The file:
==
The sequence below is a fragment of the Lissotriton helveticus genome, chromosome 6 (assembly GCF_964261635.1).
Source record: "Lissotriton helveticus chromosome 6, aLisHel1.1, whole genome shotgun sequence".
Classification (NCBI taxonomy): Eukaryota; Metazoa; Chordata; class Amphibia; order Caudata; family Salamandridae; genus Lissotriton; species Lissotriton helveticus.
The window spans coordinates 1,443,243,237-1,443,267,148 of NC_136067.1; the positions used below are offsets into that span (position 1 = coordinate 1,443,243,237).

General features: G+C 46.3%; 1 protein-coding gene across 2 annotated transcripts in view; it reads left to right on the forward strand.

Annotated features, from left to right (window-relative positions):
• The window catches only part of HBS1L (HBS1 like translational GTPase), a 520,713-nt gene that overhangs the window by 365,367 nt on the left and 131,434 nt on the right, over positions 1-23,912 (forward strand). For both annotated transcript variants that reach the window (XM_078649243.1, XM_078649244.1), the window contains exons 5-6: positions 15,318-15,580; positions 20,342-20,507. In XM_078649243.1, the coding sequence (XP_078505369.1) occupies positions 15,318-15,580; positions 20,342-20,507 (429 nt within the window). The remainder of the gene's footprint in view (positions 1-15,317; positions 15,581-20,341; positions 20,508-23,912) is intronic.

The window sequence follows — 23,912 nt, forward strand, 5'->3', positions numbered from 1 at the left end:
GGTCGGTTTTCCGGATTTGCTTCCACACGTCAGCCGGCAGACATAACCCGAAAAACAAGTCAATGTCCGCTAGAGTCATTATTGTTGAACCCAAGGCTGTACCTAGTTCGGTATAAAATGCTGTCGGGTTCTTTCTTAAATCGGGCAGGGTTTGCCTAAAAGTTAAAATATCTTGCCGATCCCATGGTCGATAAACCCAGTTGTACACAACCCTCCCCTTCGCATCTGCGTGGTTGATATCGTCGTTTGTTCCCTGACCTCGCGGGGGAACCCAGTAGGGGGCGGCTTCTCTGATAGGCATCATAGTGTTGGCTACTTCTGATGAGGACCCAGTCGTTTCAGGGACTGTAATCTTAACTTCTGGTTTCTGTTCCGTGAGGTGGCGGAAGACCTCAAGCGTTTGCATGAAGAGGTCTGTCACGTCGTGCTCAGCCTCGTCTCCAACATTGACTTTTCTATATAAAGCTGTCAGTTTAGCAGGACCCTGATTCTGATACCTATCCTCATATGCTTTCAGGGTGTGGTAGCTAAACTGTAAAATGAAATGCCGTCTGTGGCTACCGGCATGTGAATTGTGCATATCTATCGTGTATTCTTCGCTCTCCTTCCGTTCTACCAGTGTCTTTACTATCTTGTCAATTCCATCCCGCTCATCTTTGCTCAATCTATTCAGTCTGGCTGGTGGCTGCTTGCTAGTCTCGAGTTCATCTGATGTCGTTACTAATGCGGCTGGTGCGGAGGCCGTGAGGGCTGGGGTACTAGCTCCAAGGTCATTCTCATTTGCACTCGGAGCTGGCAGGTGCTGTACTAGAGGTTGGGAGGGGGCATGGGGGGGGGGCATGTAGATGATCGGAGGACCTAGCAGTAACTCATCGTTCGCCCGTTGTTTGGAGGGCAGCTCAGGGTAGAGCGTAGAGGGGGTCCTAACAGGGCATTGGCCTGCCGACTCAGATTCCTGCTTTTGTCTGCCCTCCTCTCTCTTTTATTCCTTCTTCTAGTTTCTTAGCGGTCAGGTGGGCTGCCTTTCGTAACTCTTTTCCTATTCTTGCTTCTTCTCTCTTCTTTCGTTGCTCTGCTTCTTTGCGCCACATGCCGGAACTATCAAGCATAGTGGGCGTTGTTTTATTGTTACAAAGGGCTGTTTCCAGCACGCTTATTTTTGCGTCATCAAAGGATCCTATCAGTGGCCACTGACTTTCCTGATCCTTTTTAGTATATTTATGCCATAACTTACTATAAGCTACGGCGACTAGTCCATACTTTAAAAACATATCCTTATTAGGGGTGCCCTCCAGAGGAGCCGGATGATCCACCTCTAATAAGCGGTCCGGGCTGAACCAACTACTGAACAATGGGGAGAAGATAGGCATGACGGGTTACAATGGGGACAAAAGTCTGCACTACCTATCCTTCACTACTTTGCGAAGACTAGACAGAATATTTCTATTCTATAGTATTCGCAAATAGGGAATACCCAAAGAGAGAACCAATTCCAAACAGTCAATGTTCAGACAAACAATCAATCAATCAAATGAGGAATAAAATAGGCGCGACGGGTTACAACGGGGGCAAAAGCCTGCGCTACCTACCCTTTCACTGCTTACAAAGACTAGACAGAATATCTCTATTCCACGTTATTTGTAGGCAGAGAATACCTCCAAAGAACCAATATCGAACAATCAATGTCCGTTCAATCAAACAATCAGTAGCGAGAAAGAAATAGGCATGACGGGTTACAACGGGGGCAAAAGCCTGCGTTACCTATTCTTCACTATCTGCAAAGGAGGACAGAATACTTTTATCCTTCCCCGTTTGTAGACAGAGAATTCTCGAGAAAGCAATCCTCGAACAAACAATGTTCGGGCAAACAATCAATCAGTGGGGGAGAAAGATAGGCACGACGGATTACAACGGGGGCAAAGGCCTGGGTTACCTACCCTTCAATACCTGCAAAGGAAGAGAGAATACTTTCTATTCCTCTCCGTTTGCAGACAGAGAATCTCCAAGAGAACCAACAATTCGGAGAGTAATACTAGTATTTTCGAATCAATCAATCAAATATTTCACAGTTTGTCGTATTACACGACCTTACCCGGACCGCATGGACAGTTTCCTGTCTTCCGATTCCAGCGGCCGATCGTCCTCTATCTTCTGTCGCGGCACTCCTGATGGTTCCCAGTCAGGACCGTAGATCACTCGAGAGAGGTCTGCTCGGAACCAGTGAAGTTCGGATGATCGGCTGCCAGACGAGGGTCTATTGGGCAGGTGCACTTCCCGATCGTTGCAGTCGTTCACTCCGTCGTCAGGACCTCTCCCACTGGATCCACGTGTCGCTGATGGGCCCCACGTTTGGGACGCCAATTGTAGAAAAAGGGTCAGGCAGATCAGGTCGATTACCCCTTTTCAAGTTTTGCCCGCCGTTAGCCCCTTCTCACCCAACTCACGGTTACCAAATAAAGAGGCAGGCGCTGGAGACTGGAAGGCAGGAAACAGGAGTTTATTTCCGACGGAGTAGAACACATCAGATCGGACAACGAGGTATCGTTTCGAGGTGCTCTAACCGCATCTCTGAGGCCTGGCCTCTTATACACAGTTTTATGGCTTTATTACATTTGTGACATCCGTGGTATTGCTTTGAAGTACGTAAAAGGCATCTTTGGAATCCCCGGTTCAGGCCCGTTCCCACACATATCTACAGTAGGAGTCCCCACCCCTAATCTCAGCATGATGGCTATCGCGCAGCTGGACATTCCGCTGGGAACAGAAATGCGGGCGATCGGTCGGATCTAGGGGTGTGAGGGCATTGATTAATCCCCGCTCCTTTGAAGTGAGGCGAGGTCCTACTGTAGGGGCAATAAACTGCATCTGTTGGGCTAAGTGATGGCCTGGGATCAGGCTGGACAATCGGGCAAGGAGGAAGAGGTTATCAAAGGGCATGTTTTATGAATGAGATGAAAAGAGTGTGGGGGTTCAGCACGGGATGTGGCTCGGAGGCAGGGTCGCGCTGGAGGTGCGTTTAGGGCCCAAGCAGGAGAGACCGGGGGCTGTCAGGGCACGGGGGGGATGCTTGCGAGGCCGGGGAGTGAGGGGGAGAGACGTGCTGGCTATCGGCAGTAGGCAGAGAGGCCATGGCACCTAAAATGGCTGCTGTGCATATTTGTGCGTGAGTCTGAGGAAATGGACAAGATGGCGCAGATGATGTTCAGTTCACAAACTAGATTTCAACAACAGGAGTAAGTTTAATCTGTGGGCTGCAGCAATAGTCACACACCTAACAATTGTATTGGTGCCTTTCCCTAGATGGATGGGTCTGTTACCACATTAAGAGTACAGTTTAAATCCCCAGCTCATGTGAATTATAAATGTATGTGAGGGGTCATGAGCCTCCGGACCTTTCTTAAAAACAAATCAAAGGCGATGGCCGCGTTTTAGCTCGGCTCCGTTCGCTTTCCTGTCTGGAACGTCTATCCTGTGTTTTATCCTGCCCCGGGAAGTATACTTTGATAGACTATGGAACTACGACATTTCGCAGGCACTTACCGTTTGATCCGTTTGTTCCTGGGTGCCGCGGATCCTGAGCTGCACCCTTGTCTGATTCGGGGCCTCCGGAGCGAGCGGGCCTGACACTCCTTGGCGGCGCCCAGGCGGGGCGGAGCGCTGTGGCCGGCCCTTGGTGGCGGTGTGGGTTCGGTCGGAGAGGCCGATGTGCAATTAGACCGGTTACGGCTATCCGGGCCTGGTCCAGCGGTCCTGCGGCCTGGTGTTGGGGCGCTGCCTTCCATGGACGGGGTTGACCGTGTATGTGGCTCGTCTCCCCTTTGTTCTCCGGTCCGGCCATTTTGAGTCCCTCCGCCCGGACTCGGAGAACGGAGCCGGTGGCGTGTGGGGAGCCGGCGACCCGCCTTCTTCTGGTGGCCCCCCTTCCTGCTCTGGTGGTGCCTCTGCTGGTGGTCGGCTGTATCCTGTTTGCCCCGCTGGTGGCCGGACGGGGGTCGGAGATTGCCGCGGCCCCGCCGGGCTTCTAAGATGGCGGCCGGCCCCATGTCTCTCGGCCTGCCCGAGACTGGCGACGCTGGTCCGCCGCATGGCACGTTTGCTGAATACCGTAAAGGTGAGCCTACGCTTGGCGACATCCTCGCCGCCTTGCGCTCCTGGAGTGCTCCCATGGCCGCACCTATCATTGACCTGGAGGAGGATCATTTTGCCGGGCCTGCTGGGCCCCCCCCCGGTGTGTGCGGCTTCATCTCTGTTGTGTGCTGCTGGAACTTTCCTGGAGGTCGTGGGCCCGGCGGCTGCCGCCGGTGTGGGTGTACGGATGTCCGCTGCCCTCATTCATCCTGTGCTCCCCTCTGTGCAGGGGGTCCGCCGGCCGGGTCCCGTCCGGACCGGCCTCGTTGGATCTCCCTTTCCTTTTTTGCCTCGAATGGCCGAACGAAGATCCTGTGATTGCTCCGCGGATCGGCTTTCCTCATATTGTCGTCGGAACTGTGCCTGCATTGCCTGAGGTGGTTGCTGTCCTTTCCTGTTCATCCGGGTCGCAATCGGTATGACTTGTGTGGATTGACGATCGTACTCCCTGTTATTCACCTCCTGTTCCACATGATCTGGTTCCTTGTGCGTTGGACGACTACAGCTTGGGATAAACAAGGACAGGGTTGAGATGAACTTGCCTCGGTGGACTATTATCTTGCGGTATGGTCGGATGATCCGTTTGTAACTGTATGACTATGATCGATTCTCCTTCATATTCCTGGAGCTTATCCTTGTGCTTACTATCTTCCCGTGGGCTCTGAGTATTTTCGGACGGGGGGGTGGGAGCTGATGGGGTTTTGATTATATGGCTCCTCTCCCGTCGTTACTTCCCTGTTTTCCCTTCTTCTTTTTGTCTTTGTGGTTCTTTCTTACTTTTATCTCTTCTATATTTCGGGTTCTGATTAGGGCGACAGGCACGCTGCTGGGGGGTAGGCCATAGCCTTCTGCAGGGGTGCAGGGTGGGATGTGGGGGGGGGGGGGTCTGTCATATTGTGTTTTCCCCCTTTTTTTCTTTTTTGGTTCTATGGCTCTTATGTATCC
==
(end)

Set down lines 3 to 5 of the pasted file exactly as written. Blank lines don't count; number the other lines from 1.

Classification (NCBI taxonomy): Eukaryota; Metazoa; Chordata; class Amphibia; order Caudata; family Salamandridae; genus Lissotriton; species Lissotriton helveticus.
The window spans coordinates 1,443,243,237-1,443,267,148 of NC_136067.1; the positions used below are offsets into that span (position 1 = coordinate 1,443,243,237).

General features: G+C 46.3%; 1 protein-coding gene across 2 annotated transcripts in view; it reads left to right on the forward strand.